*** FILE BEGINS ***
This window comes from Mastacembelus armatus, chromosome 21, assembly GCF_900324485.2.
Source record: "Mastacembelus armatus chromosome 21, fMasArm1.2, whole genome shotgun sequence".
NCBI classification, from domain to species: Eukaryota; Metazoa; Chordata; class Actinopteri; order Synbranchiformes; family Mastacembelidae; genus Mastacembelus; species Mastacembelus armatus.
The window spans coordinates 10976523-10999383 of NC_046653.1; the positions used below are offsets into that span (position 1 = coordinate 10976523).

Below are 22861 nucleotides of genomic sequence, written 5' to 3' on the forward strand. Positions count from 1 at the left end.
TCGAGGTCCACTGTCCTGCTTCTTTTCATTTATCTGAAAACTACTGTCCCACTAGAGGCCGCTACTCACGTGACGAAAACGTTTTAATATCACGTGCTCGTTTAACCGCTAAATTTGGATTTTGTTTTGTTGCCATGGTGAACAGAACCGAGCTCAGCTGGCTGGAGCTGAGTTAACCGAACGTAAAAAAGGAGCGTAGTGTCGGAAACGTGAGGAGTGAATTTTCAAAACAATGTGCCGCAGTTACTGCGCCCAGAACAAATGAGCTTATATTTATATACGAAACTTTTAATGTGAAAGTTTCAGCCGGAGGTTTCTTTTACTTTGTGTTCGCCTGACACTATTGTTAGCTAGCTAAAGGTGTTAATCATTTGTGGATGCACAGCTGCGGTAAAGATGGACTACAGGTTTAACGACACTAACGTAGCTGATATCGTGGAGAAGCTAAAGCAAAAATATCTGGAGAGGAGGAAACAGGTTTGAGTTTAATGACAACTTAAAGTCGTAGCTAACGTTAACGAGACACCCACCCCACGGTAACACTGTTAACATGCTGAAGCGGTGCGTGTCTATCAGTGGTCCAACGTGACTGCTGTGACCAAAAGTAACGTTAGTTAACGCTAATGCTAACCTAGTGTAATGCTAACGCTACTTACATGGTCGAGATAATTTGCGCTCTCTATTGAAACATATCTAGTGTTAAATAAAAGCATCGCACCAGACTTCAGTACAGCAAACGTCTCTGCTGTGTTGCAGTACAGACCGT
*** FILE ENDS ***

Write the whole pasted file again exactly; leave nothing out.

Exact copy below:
This window comes from Mastacembelus armatus, chromosome 21, assembly GCF_900324485.2.
Source record: "Mastacembelus armatus chromosome 21, fMasArm1.2, whole genome shotgun sequence".
NCBI classification, from domain to species: Eukaryota; Metazoa; Chordata; class Actinopteri; order Synbranchiformes; family Mastacembelidae; genus Mastacembelus; species Mastacembelus armatus.
The window spans coordinates 10976523-10999383 of NC_046653.1; the positions used below are offsets into that span (position 1 = coordinate 10976523).

Below are 22861 nucleotides of genomic sequence, written 5' to 3' on the forward strand. Positions count from 1 at the left end.
TCGAGGTCCACTGTCCTGCTTCTTTTCATTTATCTGAAAACTACTGTCCCACTAGAGGCCGCTACTCACGTGACGAAAACGTTTTAATATCACGTGCTCGTTTAACCGCTAAATTTGGATTTTGTTTTGTTGCCATGGTGAACAGAACCGAGCTCAGCTGGCTGGAGCTGAGTTAACCGAACGTAAAAAAGGAGCGTAGTGTCGGAAACGTGAGGAGTGAATTTTCAAAACAATGTGCCGCAGTTACTGCGCCCAGAACAAATGAGCTTATATTTATATACGAAACTTTTAATGTGAAAGTTTCAGCCGGAGGTTTCTTTTACTTTGTGTTCGCCTGACACTATTGTTAGCTAGCTAAAGGTGTTAATCATTTGTGGATGCACAGCTGCGGTAAAGATGGACTACAGGTTTAACGACACTAACGTAGCTGATATCGTGGAGAAGCTAAAGCAAAAATATCTGGAGAGGAGGAAACAGGTTTGAGTTTAATGACAACTTAAAGTCGTAGCTAACGTTAACGAGACACCCACCCCACGGTAACACTGTTAACATGCTGAAGCGGTGCGTGTCTATCAGTGGTCCAACGTGACTGCTGTGACCAAAAGTAACGTTAGTTAACGCTAATGCTAACCTAGTGTAATGCTAACGCTACTTACATGGTCGAGATAATTTGCGCTCTCTATTGAAACATATCTAGTGTTAAATAAAAGCATCGCACCAGACTTCAGTACAGCAAACGTCTCTGCTGTGTTGCAGTACAGACCGT